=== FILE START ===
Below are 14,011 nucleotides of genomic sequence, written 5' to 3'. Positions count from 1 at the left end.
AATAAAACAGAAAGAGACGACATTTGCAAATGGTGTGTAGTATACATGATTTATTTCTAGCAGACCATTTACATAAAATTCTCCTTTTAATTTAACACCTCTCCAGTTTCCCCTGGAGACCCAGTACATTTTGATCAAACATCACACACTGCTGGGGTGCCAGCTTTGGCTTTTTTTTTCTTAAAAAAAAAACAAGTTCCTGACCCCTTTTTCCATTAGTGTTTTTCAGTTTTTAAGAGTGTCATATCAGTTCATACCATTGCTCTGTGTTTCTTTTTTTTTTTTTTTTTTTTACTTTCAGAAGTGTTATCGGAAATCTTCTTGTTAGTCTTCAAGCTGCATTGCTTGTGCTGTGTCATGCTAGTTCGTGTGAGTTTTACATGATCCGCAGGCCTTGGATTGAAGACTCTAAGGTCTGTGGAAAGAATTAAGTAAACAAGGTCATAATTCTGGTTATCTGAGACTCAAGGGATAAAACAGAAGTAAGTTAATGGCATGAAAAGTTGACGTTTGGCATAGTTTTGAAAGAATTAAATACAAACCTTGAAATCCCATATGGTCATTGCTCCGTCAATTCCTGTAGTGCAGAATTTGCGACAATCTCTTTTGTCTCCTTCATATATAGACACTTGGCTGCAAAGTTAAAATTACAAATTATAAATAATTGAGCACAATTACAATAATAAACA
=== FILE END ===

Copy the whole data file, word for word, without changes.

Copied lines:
Below are 14,011 nucleotides of genomic sequence, written 5' to 3'. Positions count from 1 at the left end.
AATAAAACAGAAAGAGACGACATTTGCAAATGGTGTGTAGTATACATGATTTATTTCTAGCAGACCATTTACATAAAATTCTCCTTTTAATTTAACACCTCTCCAGTTTCCCCTGGAGACCCAGTACATTTTGATCAAACATCACACACTGCTGGGGTGCCAGCTTTGGCTTTTTTTTTCTTAAAAAAAAAACAAGTTCCTGACCCCTTTTTCCATTAGTGTTTTTCAGTTTTTAAGAGTGTCATATCAGTTCATACCATTGCTCTGTGTTTCTTTTTTTTTTTTTTTTTTTTACTTTCAGAAGTGTTATCGGAAATCTTCTTGTTAGTCTTCAAGCTGCATTGCTTGTGCTGTGTCATGCTAGTTCGTGTGAGTTTTACATGATCCGCAGGCCTTGGATTGAAGACTCTAAGGTCTGTGGAAAGAATTAAGTAAACAAGGTCATAATTCTGGTTATCTGAGACTCAAGGGATAAAACAGAAGTAAGTTAATGGCATGAAAAGTTGACGTTTGGCATAGTTTTGAAAGAATTAAATACAAACCTTGAAATCCCATATGGTCATTGCTCCGTCAATTCCTGTAGTGCAGAATTTGCGACAATCTCTTTTGTCTCCTTCATATATAGACACTTGGCTGCAAAGTTAAAATTACAAATTATAAATAATTGAGCACAATTACAATAATAAACA